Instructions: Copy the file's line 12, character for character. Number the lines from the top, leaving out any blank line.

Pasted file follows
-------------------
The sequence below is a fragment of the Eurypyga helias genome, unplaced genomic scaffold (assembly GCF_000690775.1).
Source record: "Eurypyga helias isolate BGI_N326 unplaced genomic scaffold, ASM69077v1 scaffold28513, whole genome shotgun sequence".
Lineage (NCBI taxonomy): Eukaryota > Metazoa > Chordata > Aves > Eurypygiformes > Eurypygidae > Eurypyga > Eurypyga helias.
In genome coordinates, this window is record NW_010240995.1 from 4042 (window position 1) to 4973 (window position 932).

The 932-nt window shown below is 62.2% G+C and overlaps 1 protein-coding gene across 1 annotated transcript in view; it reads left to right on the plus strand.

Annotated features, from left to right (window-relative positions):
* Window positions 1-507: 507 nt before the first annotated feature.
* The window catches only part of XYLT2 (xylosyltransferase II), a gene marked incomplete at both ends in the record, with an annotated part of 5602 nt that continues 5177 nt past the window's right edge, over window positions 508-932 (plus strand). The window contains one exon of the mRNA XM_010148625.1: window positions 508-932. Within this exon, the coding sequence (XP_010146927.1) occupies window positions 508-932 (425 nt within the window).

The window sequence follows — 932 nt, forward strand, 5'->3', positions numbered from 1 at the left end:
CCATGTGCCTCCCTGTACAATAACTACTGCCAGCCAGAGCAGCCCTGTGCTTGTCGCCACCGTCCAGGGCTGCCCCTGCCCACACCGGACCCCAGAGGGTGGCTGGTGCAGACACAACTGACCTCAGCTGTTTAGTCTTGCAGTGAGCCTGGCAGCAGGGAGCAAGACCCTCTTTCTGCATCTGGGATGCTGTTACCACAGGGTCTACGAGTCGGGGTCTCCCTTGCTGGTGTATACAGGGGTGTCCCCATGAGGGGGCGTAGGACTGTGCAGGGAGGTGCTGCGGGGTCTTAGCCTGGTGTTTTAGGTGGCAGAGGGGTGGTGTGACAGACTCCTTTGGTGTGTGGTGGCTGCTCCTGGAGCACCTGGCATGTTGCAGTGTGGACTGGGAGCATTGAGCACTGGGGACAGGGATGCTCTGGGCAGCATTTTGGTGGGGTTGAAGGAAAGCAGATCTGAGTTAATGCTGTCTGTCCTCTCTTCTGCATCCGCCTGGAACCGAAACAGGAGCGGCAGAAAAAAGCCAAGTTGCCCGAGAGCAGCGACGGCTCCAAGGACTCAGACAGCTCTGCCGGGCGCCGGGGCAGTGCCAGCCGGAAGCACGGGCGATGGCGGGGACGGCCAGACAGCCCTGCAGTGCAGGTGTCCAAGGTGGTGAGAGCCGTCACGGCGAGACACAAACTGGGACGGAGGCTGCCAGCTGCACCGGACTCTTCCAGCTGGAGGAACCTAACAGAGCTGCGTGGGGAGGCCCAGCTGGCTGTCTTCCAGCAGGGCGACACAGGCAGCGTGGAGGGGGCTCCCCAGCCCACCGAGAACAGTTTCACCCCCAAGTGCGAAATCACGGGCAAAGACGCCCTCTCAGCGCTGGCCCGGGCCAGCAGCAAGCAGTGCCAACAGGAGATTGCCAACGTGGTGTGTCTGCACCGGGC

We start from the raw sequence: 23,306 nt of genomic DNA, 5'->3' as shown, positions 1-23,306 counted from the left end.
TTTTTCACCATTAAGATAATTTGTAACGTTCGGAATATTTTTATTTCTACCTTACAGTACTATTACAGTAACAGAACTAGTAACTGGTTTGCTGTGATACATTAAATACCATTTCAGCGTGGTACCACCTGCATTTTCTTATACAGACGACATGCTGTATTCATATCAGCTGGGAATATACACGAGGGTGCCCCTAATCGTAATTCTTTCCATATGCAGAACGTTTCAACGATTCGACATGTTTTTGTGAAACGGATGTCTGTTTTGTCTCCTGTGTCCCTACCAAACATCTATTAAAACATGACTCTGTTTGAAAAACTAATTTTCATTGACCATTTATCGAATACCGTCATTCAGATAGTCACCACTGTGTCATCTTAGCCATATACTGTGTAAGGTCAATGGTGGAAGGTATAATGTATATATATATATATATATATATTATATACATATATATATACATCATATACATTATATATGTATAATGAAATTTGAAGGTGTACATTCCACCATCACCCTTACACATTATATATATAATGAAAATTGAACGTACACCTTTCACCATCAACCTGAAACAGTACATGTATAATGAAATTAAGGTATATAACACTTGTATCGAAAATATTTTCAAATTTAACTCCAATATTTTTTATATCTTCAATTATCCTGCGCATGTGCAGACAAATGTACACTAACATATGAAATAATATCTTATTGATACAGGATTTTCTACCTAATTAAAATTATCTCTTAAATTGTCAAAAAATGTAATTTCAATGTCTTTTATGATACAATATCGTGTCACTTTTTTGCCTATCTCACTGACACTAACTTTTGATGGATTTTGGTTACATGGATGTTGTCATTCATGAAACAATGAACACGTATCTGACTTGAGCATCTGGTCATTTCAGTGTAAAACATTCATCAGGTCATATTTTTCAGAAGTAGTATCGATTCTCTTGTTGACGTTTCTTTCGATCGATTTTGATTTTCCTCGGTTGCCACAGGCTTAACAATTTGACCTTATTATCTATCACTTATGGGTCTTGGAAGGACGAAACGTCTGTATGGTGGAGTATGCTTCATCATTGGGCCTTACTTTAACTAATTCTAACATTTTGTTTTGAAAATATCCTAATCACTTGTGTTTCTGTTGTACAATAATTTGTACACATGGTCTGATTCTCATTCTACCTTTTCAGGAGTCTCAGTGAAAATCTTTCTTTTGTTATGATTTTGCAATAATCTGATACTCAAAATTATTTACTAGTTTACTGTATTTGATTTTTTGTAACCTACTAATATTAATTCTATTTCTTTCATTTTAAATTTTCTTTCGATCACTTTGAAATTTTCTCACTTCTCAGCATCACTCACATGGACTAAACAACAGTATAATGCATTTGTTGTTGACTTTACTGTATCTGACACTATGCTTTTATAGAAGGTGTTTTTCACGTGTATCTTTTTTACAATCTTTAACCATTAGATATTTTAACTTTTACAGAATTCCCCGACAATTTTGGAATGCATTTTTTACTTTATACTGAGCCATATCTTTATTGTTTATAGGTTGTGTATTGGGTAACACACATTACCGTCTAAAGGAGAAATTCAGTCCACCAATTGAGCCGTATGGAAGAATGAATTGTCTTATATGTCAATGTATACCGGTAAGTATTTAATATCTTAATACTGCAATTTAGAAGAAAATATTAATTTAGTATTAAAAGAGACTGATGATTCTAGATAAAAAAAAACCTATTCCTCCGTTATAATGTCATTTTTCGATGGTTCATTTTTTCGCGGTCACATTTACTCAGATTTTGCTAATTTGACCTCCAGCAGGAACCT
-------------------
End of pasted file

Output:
TTTTTCACCATTAAGATAATTTGTAACGTTCGGAATATTTTTATTTCTACCTTACAGTACTATTACAGTAACAGAACTAGTAACTGGTTTGCTGTGATACATTAAATACCATTTCAGCGTGGTACCACCTGCATTTTCTTATACAGACGACATGCTGTATTCATATCAGCTGGGAATATACACGAGGGTGCCCCTAATCGTAATTCTTTCCATATGCAGAACGTTTCAACGATTCGACATGTTTTTGTGAAACGGATGTCTGTTTTGTCTCCTGTGTCCCTACCAAACATCTATTAAAACATGACTCTGTTTGAAAAACTAATTTTCATTGACCATTTATCGAATACCGTCATTCAGATAGTCACCACTGTGTCATCTTAGCCATATACTGTGTAAGGTCAATGGTGGAAGGTATAATGTATATATATATATATATATATATTATATACATATATATATACATCATATACATTATATATGTATAATGAAATTTGAAGGTGTACATTCCACCATCACCCTTACACATTATATATATAATGAAAATTGAACGTACACCTTTCACCATCAACCTGAAACAGTACATGTATAATGAAATTAAGGTATATAACACTTGTATCGAAAATATTTTCAAATTTAACTCCAATATTTTTTATATCTTCAATTATCCTGCGCATGTGCAGACAAATGTACACTAACATATGAAATAATATCTTATTGATACAGGATTTTCTACCTAATTAAAATTATCTCTTAAATTGTCAAAAAATGTAATTTCAATGTCTTTTATGATACAATATCGTGTCACTTTTTTGCCTATCTCACTGACACTAACTTTTGATGGATTTTGGTTACATGGATGTTGTCATTCATGAAACAATGAACACGTATCTGACTTGAGCATCTGGTCATTTCAGTGTAAAACATTCATCAGGTCATATTTTTCAGAAGTAGTATCGATTCTCTTGTTGACGTTTCTTTCGATCGATTTTGATTTTCCTCGGTTGCCACAGGCTTAACAATTTGACCTTATTATCTATCACTTATGGGTCTTGGAAGGACGAAACGTCTGTATGGTGGAGTATGCTTCATCATTGGGCCTTACTTTAACTAATTCTAACATTTTGTTTTGAAAATATCCTAATCACTTGTGTTTCTGTTGTACAATAATTTGTACACATGGTCTGATTCTCATTCTACCTTTTCAGGAGTCTCAGTGAAAATCTTTCTTTTGTTATGATTTTGCAATAATCTGATACTCAAAATTATTTACTAGTTTACTGTATTTGATTTTTTGTAACCTACTAATATTAATTCTATTTCTTTCATTTTAAATTTTCTTTCGATCACTTTGAAATTTTCTCACTTCTCAGCATCACTCACATGGACTAAACAACAGTATAATGCATTTGTTGTTGACTTTACTGTATCTGACACTATGCTTTTATAGAAGGTGTTTTTCACGTGTATCTTTTTTACAATCTTTAACCATTAGATATTTTAACTTTTACAGAATTCCCCGACAATTTTGGAATGCATTTTTTACTTTATACTGAGCCATATCTTTATTGTTTATAGGTTGTGTATTGGGTAACACACATTACCGTCTAAAGGAGAAATTCAGTCCACCAATTGAGCCGTATGGAAGAATGAATTGTCTTATATGTCAATGTATACCGGTAAGTATTTAATATCTTAATACTGCAATTTAGAAGAAAATATTAATTTAGTATTAAAAGAGACTGATGATTCTAGATAAAAAAAAACCTATTCCTCCGTTATAATGTCATTTTTCGATGGTTCATTTTTTCGCGGTCACATTTACTCAGATTTTGCTAATTTGACCTCCAGCAGGAACCT